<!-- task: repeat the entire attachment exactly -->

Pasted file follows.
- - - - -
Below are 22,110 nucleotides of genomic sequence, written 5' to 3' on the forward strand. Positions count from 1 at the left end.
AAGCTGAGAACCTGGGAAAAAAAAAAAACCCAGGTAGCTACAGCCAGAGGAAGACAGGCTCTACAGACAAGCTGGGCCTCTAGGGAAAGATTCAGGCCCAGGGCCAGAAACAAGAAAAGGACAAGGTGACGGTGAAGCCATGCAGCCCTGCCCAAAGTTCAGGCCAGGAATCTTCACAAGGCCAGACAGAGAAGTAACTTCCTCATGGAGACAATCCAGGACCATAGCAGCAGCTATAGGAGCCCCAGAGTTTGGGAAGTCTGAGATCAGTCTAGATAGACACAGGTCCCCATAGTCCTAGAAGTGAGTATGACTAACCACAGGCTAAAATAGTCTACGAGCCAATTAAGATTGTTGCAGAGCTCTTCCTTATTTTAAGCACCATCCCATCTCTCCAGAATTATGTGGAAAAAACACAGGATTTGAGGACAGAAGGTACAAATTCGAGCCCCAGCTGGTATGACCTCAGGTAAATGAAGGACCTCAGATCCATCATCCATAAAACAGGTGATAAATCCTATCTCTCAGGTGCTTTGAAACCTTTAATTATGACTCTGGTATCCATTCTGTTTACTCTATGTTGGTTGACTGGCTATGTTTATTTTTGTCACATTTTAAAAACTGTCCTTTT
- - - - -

Below are 22,110 nucleotides of genomic sequence, written 5' to 3' on the forward strand. Positions count from 1 at the left end.
AAGCTGAGAACCTGGGAAAAAAAAAAAACCCAGGTAGCTACAGCCAGAGGAAGACAGGCTCTACAGACAAGCTGGGCCTCTAGGGAAAGATTCAGGCCCAGGGCCAGAAACAAGAAAAGGACAAGGTGACGGTGAAGCCATGCAGCCCTGCCCAAAGTTCAGGCCAGGAATCTTCACAAGGCCAGACAGAGAAGTAACTTCCTCATGGAGACAATCCAGGACCATAGCAGCAGCTATAGGAGCCCCAGAGTTTGGGAAGTCTGAGATCAGTCTAGATAGACACAGGTCCCCATAGTCCTAGAAGTGAGTATGACTAACCACAGGCTAAAATAGTCTACGAGCCAATTAAGATTGTTGCAGAGCTCTTCCTTATTTTAAGCACCATCCCATCTCTCCAGAATTATGTGGAAAAAACACAGGATTTGAGGACAGAAGGTACAAATTCGAGCCCCAGCTGGTATGACCTCAGGTAAATGAAGGACCTCAGATCCATCATCCATAAAACAGGTGATAAATCCTATCTCTCAGGTGCTTTGAAACCTTTAATTATGACTCTGGTATCCATTCTGTTTACTCTATGTTGGTTGACTGGCTATGTTTATTTTTGTCACATTTTAAAAACTGTCCTTTT